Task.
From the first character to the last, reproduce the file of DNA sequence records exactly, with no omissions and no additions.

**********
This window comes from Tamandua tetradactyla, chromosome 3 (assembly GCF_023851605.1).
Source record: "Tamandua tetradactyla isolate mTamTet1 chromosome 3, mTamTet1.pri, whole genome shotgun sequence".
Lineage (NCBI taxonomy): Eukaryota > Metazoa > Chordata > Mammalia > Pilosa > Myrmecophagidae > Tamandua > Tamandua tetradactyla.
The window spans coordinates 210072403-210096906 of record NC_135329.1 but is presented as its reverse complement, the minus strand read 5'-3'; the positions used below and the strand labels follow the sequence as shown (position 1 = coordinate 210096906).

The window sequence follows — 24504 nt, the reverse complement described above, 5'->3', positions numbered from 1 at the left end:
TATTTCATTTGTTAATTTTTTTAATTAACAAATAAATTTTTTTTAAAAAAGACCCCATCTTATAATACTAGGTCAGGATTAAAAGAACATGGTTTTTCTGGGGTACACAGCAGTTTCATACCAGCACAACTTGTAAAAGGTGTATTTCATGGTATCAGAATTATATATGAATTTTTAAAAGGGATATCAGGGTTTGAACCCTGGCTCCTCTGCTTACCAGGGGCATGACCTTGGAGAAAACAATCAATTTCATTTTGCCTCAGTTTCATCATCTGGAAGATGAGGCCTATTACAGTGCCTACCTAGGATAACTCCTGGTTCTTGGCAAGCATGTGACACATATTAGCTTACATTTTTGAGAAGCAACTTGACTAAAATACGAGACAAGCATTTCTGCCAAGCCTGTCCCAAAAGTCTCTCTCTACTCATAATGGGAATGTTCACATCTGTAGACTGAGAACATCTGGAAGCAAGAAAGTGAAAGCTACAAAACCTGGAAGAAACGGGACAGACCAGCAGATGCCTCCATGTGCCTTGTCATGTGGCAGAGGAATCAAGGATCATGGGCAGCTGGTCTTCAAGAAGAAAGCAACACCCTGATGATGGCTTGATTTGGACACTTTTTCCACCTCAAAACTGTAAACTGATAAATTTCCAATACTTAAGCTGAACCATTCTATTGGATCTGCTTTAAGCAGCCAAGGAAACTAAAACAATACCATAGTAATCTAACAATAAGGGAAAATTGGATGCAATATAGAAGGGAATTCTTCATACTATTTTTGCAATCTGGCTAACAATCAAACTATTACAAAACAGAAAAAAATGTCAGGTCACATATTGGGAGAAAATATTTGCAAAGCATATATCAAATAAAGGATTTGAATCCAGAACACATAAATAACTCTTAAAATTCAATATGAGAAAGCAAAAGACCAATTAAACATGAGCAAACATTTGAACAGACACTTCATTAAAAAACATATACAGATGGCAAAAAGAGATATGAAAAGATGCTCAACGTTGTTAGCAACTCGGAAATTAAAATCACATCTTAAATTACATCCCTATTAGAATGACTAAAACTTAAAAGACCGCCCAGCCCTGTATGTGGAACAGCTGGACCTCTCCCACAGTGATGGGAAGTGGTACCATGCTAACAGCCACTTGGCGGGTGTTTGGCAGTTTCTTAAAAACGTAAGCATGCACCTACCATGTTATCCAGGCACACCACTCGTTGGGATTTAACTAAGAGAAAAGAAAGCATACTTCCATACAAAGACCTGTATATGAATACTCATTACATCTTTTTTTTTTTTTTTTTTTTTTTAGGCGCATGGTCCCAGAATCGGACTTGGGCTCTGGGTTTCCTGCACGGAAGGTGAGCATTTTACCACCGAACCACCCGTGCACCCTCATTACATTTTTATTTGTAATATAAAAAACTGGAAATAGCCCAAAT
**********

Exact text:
This window comes from Tamandua tetradactyla, chromosome 3 (assembly GCF_023851605.1).
Source record: "Tamandua tetradactyla isolate mTamTet1 chromosome 3, mTamTet1.pri, whole genome shotgun sequence".
Lineage (NCBI taxonomy): Eukaryota > Metazoa > Chordata > Mammalia > Pilosa > Myrmecophagidae > Tamandua > Tamandua tetradactyla.
The window spans coordinates 210072403-210096906 of record NC_135329.1 but is presented as its reverse complement, the minus strand read 5'-3'; the positions used below and the strand labels follow the sequence as shown (position 1 = coordinate 210096906).

The window sequence follows — 24504 nt, the reverse complement described above, 5'->3', positions numbered from 1 at the left end:
TATTTCATTTGTTAATTTTTTTAATTAACAAATAAATTTTTTTTAAAAAAGACCCCATCTTATAATACTAGGTCAGGATTAAAAGAACATGGTTTTTCTGGGGTACACAGCAGTTTCATACCAGCACAACTTGTAAAAGGTGTATTTCATGGTATCAGAATTATATATGAATTTTTAAAAGGGATATCAGGGTTTGAACCCTGGCTCCTCTGCTTACCAGGGGCATGACCTTGGAGAAAACAATCAATTTCATTTTGCCTCAGTTTCATCATCTGGAAGATGAGGCCTATTACAGTGCCTACCTAGGATAACTCCTGGTTCTTGGCAAGCATGTGACACATATTAGCTTACATTTTTGAGAAGCAACTTGACTAAAATACGAGACAAGCATTTCTGCCAAGCCTGTCCCAAAAGTCTCTCTCTACTCATAATGGGAATGTTCACATCTGTAGACTGAGAACATCTGGAAGCAAGAAAGTGAAAGCTACAAAACCTGGAAGAAACGGGACAGACCAGCAGATGCCTCCATGTGCCTTGTCATGTGGCAGAGGAATCAAGGATCATGGGCAGCTGGTCTTCAAGAAGAAAGCAACACCCTGATGATGGCTTGATTTGGACACTTTTTCCACCTCAAAACTGTAAACTGATAAATTTCCAATACTTAAGCTGAACCATTCTATTGGATCTGCTTTAAGCAGCCAAGGAAACTAAAACAATACCATAGTAATCTAACAATAAGGGAAAATTGGATGCAATATAGAAGGGAATTCTTCATACTATTTTTGCAATCTGGCTAACAATCAAACTATTACAAAACAGAAAAAAATGTCAGGTCACATATTGGGAGAAAATATTTGCAAAGCATATATCAAATAAAGGATTTGAATCCAGAACACATAAATAACTCTTAAAATTCAATATGAGAAAGCAAAAGACCAATTAAACATGAGCAAACATTTGAACAGACACTTCATTAAAAAACATATACAGATGGCAAAAAGAGATATGAAAAGATGCTCAACGTTGTTAGCAACTCGGAAATTAAAATCACATCTTAAATTACATCCCTATTAGAATGACTAAAACTTAAAAGACCGCCCAGCCCTGTATGTGGAACAGCTGGACCTCTCCCACAGTGATGGGAAGTGGTACCATGCTAACAGCCACTTGGCGGGTGTTTGGCAGTTTCTTAAAAACGTAAGCATGCACCTACCATGTTATCCAGGCACACCACTCGTTGGGATTTAACTAAGAGAAAAGAAAGCATACTTCCATACAAAGACCTGTATATGAATACTCATTACATCTTTTTTTTTTTTTTTTTTTTTTTAGGCGCATGGTCCCAGAATCGGACTTGGGCTCTGGGTTTCCTGCACGGAAGGTGAGCATTTTACCACCGAACCACCCGTGCACCCTCATTACATTTTTATTTGTAATATAAAAAACTGGAAATAGCCCAAAT